What is it like for Women in Facilities Management? An Interview with Terri Gillard
While the number of women in facilities management is now at 24% (according to a study done by the International Facilities Management Association), the number of them in leadership positions is still quite low. However, having been in business for the last ten years, we have been noticing a noticeable change for the better, for example; the last three CEOs of the BIFM have been women.
More women today than ever before are joining the ranks of facilities professionals and helping to change the face of the industry into one that is more textured and welcoming of people from all backgrounds. We have had to pleasure to work with such people and hence we took it upon ourselves to interview someone who would be able to share an insight into this element of the Facilities Management industry.
Introducing Terri Gillard
We were lucky enough to spend some time with Terri Gillard, Head of Facilities at NENT as well as Managing Director of Pure Facilities UK, a client and a close friend. Lending her insight on what it’s like to be a woman working in an industry that is mostly made up of men, Terri spoke to us about her career in facilities management and offered advice for other women stepping into the facilities field. She talked to us about what it may take for women to penetrate the field of Facility Management.
Difficulties in the Past
When asked what struggles she had to face earlier on in the industry she recounted: “through my career, there seems to be less trust in experience and knowledge, so you have to prove that you can do the job. For example, if you report to executive management, you have to prove yourself. Whenever a new board member or senior joins the team you have to do it all over again,” even then, when she showcased some of her expertise “someone would say ‘how did you know about this sort of thing’?” In earlier days there were preconceptions that women simply weren’t as capable as men at the job, and hence that disadvantage always had to be overcome. She also recalled a moment during a facilities event when she and her female colleague were in the mechanical engineering section of the show, they were largely ignored, in a sense, it seemed a lot like they didn’t belong, the only time they were approached was for a photo opportunity. “The situation was quite awkward and when we started to talk about high-density cooling, the photographer was shocked!”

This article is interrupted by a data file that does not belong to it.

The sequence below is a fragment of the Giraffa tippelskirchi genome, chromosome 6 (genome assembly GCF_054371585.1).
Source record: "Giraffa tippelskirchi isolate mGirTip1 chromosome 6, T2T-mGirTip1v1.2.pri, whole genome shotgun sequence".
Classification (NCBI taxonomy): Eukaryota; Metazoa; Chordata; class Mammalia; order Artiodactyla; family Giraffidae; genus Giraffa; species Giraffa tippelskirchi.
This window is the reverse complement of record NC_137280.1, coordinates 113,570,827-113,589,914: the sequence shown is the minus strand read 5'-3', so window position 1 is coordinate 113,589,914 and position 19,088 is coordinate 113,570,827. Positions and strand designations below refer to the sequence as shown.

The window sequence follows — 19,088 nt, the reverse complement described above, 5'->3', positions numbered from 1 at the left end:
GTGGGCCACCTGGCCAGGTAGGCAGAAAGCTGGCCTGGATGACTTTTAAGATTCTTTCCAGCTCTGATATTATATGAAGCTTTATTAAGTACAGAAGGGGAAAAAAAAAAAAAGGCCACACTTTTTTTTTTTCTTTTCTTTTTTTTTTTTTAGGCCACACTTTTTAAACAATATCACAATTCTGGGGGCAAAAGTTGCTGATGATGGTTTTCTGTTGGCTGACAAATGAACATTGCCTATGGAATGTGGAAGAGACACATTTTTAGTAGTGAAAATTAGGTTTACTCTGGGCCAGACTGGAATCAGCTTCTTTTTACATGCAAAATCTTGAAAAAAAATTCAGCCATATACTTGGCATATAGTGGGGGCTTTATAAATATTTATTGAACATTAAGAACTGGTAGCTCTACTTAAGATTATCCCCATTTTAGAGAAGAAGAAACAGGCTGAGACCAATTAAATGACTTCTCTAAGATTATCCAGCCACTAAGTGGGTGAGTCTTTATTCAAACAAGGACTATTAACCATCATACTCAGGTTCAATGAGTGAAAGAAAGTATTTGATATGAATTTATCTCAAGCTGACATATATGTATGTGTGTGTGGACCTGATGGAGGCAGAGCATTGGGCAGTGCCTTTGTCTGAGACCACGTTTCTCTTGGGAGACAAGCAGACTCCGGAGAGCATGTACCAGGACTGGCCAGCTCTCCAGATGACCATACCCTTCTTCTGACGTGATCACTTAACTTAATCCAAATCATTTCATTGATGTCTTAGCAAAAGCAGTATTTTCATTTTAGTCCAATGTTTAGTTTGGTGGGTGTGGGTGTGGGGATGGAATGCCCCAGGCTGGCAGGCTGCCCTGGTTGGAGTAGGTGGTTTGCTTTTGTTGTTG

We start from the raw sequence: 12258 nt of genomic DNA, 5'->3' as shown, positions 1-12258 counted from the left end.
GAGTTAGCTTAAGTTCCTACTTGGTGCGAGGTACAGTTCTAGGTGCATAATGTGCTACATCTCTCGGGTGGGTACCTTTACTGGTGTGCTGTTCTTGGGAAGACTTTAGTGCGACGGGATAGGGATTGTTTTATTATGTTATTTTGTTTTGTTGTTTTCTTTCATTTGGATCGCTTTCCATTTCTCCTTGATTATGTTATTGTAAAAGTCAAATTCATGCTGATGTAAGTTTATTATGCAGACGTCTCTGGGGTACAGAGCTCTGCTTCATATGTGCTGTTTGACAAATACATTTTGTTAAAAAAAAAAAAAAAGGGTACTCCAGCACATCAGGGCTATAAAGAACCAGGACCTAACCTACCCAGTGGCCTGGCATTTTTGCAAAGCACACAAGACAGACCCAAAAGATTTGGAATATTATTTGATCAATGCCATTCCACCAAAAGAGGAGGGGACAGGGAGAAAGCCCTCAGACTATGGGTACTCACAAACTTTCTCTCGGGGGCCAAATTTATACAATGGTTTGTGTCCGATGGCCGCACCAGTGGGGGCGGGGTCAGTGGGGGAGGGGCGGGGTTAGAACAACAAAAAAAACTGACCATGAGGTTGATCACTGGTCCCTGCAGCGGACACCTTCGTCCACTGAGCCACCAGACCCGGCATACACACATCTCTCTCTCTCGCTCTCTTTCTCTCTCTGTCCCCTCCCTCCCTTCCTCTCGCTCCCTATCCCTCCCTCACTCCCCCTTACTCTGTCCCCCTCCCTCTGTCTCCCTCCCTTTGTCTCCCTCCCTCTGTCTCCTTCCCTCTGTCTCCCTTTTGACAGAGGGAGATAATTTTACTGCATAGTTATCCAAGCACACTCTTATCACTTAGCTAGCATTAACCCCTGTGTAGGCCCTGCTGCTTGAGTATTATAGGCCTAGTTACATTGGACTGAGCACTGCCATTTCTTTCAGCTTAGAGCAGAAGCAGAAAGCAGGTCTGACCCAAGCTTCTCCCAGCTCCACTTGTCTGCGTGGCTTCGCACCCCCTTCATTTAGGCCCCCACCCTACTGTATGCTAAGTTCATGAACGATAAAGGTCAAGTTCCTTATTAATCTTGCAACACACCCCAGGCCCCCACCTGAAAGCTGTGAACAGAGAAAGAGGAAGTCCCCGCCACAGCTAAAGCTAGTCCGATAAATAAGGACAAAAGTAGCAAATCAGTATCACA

Facilities as it is Today
While Terri had said this in response to our question as to what it takes for a woman to make it in facilities, she did assure us that the industry had made great strides in the past 20 years and that Facilities Management is more accommodating in recent days:
“I have a team of people - I would like to say there is an element of respect, that is probably the case for both male or female, but I never had issues with my team. The majority of my team has been guys.”
This, at the very least, has shown that while the industry is still male-led, it isn’t impossible for women to penetrate. The out with the old and in with the new has meant that there are younger and more progressive people working in more male-led industries. While women may still be a fringe group, younger people in the business have fewer prejudices towards those who are less commonly found in the industry. It has now been less the case that one needs to prove herself more than another, she can be seen as a person rather than as a woman, or an outsider.
“If you look at media companies they recruit young so that’s probably why it is that marketing teams are more diverse.”
Despite this, there are some difficulties that still arise, because older members are usually those who mentor, it can mean that some nuance can be lost in translation between the genders, considering most of them will commonly be male.
Such nuances do not necessarily have to be biological in nature, when we asked whether Terri noticed any difference between male and female people in facilities, she expressed that: